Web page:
Student Voice


February 21, 2024



Students elect Halverson, Goettl as new Senate leaders

April 7, 2011

After weeks of campaigning and 32 hours of open polls, the UW-River Falls Student Senate election process for the next academic year is over and students have a new president.

The presidential race was close, but Tyler Halverson beat Jason Keck with 52 percent of the votes, while Keck had 43 percent. Elections Commissioner Patrick Okan said the remaining 29 votes were “write ins.”

Halverson and Okan both said that they were pleased to see clean and ethical campaigns.

“I think that this year really laid the ground work with how elections should be run next year,” added Halverson.

Consistent with his campaign, Halverson said that he has a strong goal to keep tuition affordable and and to treat students fairly. Within his proposal of fair treatment, he wants to author some legislation that would include dues paying organizations with all other student organizations.

Keck, who is the current interim Senate president, lost the election by 54 votes, said [the election] “didn’t go how I wanted it to go, but everything will work out in the end.”

“Jason did extremely well, he had a hard job filling in so quickly after Leigh stepped down,” said Vice President Ashley Goettl. “We are going to miss him as president”

Keck, who was elected into an At-large position, said he plans on applying for a dictatorship next year.

One of the prospects he plans on continuing to persue is addressing the sophomore on campus housing requirement.

Goettl said she is also “really happy” for the new president because Halverson is the most experienced senator on the Senate and that he has earned his place as president.

Goettl, who replaced Keck as vice president this spring, was elected to resume her current position next year, said Okan.

Halverson said he is happy for Goettl and said he thinks that the two of them will make a compatible team.

“For anyone that gets picked, I would encourage them to talk to who else was elected so that they can get to know each other now and begin next year with a running start,” said Okan.

“What I like about the results is that there is going to be a great group of people both new and old,” said Goettl. “It will be a great mix.”

With the seven elected At-Large positions, three will be new to the Senate. There will also be three new coming college representatives, said Okan.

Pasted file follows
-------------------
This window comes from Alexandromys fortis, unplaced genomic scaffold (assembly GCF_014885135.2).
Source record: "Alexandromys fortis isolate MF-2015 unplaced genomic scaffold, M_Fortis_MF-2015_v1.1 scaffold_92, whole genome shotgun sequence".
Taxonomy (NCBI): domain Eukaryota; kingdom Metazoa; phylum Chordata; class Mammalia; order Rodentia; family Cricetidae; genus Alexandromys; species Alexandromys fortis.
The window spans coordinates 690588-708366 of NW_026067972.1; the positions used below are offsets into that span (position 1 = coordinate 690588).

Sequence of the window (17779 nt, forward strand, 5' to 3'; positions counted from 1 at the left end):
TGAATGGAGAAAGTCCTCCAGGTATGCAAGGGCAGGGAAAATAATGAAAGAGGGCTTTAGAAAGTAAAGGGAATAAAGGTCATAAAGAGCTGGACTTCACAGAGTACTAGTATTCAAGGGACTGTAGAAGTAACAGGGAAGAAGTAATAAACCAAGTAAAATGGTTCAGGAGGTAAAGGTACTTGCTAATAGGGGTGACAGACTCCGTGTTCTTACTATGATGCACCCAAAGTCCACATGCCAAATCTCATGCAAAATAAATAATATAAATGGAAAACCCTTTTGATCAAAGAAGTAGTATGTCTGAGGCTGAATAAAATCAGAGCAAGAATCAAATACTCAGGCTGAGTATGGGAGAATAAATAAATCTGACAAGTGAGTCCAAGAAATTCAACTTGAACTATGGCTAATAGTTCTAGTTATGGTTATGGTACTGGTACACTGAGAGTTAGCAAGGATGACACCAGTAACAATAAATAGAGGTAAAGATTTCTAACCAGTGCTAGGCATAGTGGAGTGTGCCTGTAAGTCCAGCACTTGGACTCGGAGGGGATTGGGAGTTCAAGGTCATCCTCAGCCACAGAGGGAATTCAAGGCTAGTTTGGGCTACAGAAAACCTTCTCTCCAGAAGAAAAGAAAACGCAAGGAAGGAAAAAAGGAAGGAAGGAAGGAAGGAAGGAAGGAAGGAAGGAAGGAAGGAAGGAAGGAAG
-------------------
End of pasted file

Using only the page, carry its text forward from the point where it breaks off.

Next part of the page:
Connor Sparks, who was elected as the College of Business and Economics representative, said he is “elated” with his new position and that he is looking forward to learning more about how the concerns of Student Senate, including the Falcon Promise.

Okan said the ongoings of Senate are not publicized well and that the Senate is not that invovled with the rest of campus, which is reflected in the voter turn out.

According to the official data provided by the University, 6,366 students could have voted on April 4 and 5. However, only 681 students voted for this years election.

Despite this low number Okan said, “I think that everything went outstandingly well.

More (students) would be better, but turn out was as good as you can expect. There is a lot of apathy on this campus, so 10 percent is alright.”

Vanessa Montayne said she had not thought about voting.

Josh Anderson and Rebecca Rudolph both said they did not follow Student Senate enough to vote on the elections.

Alternatively, Michaela Toth said she voted because voting is important for students if they are not active on Senate themselves.

“We are directly effected with what is happening at this campus,” said Toth. “This is your world and I think it is foolish to write off elections.”

Halverson said next year he plans on taking steps to increase voter turnout, perhaps by sponsoring a debate between candidates.

“On a personal level, I have a lot of thanks to give out, with votes and support, said Halverson.

“Support has gotten me to where I am now, even for those who didn’t support me, I hope to gain their support as well.”